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April 25, 2008

Dupuytren's Contracture

We're studying the forearm (antebrachium) this week, so I decided to develop a theme for the week. It only seemed appropriate to blog about an entire array of disorders that commonly occur in the upper extremity.

Dupuytren's contracture is a hand deformity, usually rare, that creates involuntary bending of the fingers. It's usually affects the 4th and 5th fingers and is painless. Severe cases may inhibit use of the hand. Usually there is a family history in people of northern European decent, along with a possible history of alcoholism, epilepsy or diabetes.

Interestingly, I noticed that my anatomy instructor may have this condition, only because his hands remind me of my grandfather's hands. My grandfather had bilateral contractions of both of his ring fingers and tended to perform many activities using the first three fingers of his hands.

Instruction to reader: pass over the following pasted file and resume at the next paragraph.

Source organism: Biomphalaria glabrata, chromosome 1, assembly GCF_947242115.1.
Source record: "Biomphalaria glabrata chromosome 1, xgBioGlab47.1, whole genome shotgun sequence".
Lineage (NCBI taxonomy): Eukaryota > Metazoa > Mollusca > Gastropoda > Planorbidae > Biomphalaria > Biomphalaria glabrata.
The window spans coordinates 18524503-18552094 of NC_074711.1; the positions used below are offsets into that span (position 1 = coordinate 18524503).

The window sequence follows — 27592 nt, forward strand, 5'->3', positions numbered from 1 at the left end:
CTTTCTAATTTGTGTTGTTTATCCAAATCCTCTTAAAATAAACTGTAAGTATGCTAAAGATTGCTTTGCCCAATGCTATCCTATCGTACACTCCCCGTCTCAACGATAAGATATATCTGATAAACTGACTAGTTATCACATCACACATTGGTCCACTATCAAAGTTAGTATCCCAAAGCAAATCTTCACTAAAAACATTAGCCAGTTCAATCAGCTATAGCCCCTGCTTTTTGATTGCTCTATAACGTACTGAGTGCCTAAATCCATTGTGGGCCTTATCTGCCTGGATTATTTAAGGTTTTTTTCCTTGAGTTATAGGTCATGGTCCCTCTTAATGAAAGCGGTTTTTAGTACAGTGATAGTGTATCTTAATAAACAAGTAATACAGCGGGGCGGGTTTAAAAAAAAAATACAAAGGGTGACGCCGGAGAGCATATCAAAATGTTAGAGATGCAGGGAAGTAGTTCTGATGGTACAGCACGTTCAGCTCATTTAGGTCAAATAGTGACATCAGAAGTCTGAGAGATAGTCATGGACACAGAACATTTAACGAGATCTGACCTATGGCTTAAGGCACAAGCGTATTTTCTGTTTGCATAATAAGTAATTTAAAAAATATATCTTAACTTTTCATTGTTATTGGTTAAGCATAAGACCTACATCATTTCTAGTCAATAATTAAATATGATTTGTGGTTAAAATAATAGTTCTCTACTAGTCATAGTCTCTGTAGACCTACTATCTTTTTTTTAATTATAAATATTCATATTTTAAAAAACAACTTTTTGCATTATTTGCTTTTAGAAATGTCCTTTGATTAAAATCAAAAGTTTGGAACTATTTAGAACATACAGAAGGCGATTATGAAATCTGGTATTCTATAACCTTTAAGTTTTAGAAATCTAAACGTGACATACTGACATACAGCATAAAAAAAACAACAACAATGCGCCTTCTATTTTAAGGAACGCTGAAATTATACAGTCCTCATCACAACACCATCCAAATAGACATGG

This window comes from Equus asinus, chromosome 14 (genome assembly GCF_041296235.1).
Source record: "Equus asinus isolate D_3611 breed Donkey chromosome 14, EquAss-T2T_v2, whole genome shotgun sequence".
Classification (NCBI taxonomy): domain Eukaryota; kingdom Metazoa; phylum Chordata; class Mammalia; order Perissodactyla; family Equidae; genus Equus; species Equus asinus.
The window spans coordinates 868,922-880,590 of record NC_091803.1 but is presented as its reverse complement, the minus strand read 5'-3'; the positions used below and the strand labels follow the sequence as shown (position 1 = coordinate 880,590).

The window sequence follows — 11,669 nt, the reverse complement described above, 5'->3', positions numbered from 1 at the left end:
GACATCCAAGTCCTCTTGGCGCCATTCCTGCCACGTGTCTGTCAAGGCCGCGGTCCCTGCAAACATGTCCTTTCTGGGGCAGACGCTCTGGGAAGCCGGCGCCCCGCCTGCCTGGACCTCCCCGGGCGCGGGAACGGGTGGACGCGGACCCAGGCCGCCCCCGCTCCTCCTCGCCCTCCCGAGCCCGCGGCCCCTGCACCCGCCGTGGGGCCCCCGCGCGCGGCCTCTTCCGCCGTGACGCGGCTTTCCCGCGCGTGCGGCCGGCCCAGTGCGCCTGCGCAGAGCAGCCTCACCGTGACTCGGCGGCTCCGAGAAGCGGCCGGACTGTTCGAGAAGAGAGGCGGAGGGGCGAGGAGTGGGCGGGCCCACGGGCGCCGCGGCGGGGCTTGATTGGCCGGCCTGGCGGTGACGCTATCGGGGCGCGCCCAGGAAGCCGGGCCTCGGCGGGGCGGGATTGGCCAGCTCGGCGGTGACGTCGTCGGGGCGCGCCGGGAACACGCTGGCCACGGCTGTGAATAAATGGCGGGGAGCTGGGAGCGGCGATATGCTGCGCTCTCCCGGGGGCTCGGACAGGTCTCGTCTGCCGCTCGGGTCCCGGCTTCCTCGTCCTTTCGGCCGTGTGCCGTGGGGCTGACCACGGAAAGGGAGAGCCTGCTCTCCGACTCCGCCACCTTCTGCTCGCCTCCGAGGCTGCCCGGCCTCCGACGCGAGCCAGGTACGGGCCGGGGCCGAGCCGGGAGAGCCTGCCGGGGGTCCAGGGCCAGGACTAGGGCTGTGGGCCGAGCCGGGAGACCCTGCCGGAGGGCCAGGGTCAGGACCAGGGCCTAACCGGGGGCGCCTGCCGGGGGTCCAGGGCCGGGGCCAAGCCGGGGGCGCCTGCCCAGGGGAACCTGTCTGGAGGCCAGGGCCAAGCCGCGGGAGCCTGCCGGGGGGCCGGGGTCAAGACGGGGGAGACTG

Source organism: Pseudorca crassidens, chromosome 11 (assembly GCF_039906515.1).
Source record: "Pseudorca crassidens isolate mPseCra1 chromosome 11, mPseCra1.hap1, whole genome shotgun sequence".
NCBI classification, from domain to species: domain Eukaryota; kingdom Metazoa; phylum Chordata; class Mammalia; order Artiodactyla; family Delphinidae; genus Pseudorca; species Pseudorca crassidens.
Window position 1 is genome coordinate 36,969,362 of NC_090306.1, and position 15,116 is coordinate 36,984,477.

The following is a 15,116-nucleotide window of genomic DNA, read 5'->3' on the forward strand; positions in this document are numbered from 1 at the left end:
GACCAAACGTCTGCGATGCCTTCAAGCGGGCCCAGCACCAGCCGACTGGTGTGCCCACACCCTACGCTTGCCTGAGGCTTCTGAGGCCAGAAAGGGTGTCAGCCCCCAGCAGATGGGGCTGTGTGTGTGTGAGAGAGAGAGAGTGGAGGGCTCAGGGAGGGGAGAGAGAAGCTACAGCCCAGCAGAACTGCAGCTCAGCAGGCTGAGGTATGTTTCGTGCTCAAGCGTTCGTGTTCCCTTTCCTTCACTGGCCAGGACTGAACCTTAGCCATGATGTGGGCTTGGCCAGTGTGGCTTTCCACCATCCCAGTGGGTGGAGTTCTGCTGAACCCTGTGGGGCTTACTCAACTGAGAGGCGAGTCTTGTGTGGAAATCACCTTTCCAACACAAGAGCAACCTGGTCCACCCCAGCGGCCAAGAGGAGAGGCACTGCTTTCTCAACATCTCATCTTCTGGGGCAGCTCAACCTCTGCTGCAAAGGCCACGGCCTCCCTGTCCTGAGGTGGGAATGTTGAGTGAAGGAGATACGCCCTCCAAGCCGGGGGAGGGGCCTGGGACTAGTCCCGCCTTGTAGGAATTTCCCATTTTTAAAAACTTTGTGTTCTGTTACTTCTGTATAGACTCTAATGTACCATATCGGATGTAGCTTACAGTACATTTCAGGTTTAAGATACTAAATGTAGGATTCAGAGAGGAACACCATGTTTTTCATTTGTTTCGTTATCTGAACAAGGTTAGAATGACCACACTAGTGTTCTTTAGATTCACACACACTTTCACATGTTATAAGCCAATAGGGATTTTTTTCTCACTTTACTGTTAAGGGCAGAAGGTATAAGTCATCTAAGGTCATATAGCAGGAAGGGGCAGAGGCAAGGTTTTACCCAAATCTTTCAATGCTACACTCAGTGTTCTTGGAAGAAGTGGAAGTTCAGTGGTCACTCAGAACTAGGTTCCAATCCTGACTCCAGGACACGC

Complications of the condition include contracture disorders in other parts of the body: Plantar fibromatosis, Peyronie's disease, knuckle pads (Garrod's nodes).

While Dupuytren's contracture is irreversible, like any contracture syndrome, early intervention with massage may slow or limit the progression of contracture.

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Posted by linda at April 25, 2008 7:22 AM

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